Members of the Transportation Security Administration (TSA) recently disclosed a secret program to the Boston Globe detailing how federal air marshals keep track of Americans at airports who are not suspected of a crime, not under investigation, and not on any terrorist watch list. The program, ominously called “Quiet Skies,” was established to spy on and gather details on people traveling on a plane based on “suspicious behavior.”
The passengers being spied on “are not under investigation by any agency and are not in the Terrorist Screening Data Base,” according to the TSA bulletin released to the Globe. The bulletin states how the agency is given wide latitude to determine which passengers to follow and to keeps tabs on and prevent ostensible threats “posed by unknown or partially known terrorists.”
The article stated how some TSA officials grew to have misgivings about the efficacy of the program and its legality, but the agency declined to say whether the program actually prevented any incidents, or even if the program really existed. Nonetheless, TSA spokesman James Gregory reportedly said the release of that information “would make passengers less safe.”
Under the Quiet Skies program, thousands of Americans traveling on airplanes have been spied on by small teams of undercover air marshals. The marshals are given a checklist to document whether the subject “was abnormally aware of surroundings” or if he or she exhibited “behavioral indicators” such as “excessive fidgeting,” “Adam’s apple jump,” “strong body odor,” “cold penetrating stare,” or simply behaviors qualified as “other.” If the “subject’s appearance was different from information provided” and had lost weight, or gained weight, or were balding, or had a beard, or mustache, or even clean-shaven, this would also be noted by air marshals.
If a subject slept during the flight, even if only briefly, this would be noted. Air Marshals would also keep tabs on seemingly innocent behavior such as if the person were in possession of a phone, or used the phone to talk or text. If the person used the bathroom, traveled or met with others, had checked baggage, or carry-on baggage, or “engaged in conversation with others,” all this would all be noted by an undercover, armed federal agent.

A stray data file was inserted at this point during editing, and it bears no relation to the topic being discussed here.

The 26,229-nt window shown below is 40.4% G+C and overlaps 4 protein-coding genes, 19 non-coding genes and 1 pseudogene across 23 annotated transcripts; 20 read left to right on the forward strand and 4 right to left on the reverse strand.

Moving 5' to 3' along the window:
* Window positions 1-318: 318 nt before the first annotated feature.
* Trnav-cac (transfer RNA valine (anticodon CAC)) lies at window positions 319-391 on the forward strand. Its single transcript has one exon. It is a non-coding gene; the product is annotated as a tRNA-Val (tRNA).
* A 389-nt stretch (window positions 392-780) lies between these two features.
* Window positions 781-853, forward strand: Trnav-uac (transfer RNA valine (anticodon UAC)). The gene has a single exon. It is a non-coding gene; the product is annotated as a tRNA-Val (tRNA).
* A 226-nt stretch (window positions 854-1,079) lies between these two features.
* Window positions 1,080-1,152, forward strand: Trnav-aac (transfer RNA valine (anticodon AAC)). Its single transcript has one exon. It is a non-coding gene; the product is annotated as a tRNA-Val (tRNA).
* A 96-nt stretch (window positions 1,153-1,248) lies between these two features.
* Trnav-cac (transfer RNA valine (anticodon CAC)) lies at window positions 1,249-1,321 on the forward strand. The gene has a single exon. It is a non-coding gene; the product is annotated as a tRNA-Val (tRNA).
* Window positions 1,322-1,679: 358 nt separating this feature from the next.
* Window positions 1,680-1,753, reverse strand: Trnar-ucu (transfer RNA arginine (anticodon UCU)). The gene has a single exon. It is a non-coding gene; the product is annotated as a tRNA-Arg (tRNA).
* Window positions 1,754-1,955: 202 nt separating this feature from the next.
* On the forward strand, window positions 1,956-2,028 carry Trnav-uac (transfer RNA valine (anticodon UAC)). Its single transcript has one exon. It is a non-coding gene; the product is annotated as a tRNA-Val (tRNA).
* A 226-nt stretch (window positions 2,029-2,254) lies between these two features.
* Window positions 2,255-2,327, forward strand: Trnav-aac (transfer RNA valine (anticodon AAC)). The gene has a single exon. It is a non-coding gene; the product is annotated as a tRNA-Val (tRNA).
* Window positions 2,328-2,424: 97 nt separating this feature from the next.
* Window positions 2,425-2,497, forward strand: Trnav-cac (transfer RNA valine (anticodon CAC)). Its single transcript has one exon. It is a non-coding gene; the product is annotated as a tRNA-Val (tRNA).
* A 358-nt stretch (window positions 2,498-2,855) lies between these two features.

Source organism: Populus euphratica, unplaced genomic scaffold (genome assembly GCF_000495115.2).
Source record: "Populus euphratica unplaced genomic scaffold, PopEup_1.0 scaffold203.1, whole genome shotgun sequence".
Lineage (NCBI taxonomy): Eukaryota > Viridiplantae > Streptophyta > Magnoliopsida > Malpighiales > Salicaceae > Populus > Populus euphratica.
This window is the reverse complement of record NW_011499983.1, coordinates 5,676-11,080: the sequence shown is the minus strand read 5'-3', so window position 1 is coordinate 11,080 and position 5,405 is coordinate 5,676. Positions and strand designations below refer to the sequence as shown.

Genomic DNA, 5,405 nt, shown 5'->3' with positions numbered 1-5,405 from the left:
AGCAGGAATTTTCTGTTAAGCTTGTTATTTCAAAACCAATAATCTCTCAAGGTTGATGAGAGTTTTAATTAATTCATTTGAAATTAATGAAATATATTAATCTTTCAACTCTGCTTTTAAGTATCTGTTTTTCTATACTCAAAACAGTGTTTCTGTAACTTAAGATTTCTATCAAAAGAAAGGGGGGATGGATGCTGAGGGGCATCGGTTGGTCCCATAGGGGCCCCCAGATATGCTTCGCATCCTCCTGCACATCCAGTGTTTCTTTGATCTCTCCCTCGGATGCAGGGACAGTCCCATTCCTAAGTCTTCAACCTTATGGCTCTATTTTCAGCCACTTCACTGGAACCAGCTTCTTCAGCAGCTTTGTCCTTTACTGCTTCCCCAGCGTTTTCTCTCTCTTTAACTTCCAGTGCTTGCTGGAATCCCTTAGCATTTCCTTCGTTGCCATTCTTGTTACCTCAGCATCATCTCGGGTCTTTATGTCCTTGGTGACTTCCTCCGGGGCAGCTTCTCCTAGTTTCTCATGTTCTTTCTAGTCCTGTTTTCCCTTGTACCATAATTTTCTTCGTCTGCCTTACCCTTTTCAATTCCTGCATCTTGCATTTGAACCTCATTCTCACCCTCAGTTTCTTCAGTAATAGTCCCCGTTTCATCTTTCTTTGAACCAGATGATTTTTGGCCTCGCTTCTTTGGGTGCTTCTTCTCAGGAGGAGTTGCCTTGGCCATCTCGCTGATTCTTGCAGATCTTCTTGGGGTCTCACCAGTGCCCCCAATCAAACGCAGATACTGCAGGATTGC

These observations would be documented “minute-by-minute” in two separate reports and then sent to the TSA. According to agency documents, all American citizens are automatically screened for being included in the Quiet Skies program, with their travel patterns and associations checked with a terrorist watch list and other databases.
However, even if a person was “possibly affiliated” with someone on a watch list, this may prompt additional surveillance. When someone is selected for spying, a team of air marshals is then put on that person’s next flight. According to agency documents, the team will then be given a file containing a photo and basic information about their subject.
Some 2,000 to 3,000 federal air marshals are deployed at the major airports and routes deemed to be potentially higher risk, or on routes with someone on a terrorist watch list. While this has been always the case since September 11, 2001, the Quiet Skies program, in which the TSA is actively spying on citizens as part of “special mission coverage,” only began last March.
According to TSA documents, there are about 40 to 50 air marshals on domestic flights every day, with on average, 35 people being actively followed and spied on.
The criteria upon which passengers are screened and then followed are broad. According to an internal bulletin from May, travelers may be added to the watch list if their “international travel patters [sic] or behaviors match the travel routing and tradecraft of known or suspected terrorists” or “are possibly affiliated with Watch Listed suspects.”
Suspects can remain on the Quiet Skies watch list “for up to 90 days, or three encounters, whichever comes first, after entering the United States.” The program can also target people who have spent time in one or more specific countries or whose information includes e-mail addresses or phone numbers associated with people on a terrorism watch list.
Passengers can be followed on domestic flights from the moment they pass security, board a flight, and leave their destination airports, with agents being allowed to note the license plate number of the vehicle picking up the person.
The TSA would not disclose how long the information agents collect is stored and said it was only used for internal purposes and not shared with other agencies unless “significant derogatory behavior” is observed.
According to some TSA officials who spoke to the Globe on condition of anonymity, they monitored those who posed no threat whatsoever including a businessman, a Southwest Airlines flight attendant, and another police officer.
While the TSA officially denied any program was taking place until only last week, the Globe ’ s exposé has led to lawmakers and civil rights organizations speaking out against the covert domestic spying program. The Council on American-Islamic Relations called on the TSA to abolish the practice, and the ACLU said it plans to file a Freedom of Information Act request to learn more about the program. In addition, top TSA officials have agreed to brief Congress this week.
The TSA’s air marshals program has come under renewed scrutiny following a 2017 Government Accountability Office Report revealed the agency has no information on the effectiveness of armed marshals in preventing terrorist attacks, the declared reason for their undercover presence on flights, even after spending more than $800 million on the program in 2015 alone.